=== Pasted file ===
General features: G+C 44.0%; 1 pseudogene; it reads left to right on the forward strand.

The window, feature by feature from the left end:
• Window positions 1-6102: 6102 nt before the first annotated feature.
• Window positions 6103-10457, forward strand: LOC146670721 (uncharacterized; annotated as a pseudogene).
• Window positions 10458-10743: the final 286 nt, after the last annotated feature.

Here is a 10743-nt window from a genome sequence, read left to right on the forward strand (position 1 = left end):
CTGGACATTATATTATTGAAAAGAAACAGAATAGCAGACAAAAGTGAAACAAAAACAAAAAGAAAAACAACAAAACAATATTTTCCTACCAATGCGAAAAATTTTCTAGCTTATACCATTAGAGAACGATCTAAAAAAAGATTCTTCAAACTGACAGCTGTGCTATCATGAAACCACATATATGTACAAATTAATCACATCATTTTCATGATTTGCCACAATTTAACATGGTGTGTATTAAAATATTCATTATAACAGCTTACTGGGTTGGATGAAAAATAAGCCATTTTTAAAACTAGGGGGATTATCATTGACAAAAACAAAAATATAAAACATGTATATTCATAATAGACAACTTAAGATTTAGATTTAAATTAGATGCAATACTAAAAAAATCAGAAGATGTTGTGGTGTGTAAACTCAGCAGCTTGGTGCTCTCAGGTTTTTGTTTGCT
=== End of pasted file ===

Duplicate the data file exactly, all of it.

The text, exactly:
General features: G+C 44.0%; 1 pseudogene; it reads left to right on the forward strand.

The window, feature by feature from the left end:
• Window positions 1-6102: 6102 nt before the first annotated feature.
• Window positions 6103-10457, forward strand: LOC146670721 (uncharacterized; annotated as a pseudogene).
• Window positions 10458-10743: the final 286 nt, after the last annotated feature.

Here is a 10743-nt window from a genome sequence, read left to right on the forward strand (position 1 = left end):
CTGGACATTATATTATTGAAAAGAAACAGAATAGCAGACAAAAGTGAAACAAAAACAAAAAGAAAAACAACAAAACAATATTTTCCTACCAATGCGAAAAATTTTCTAGCTTATACCATTAGAGAACGATCTAAAAAAAGATTCTTCAAACTGACAGCTGTGCTATCATGAAACCACATATATGTACAAATTAATCACATCATTTTCATGATTTGCCACAATTTAACATGGTGTGTATTAAAATATTCATTATAACAGCTTACTGGGTTGGATGAAAAATAAGCCATTTTTAAAACTAGGGGGATTATCATTGACAAAAACAAAAATATAAAACATGTATATTCATAATAGACAACTTAAGATTTAGATTTAAATTAGATGCAATACTAAAAAAATCAGAAGATGTTGTGGTGTGTAAACTCAGCAGCTTGGTGCTCTCAGGTTTTTGTTTGCT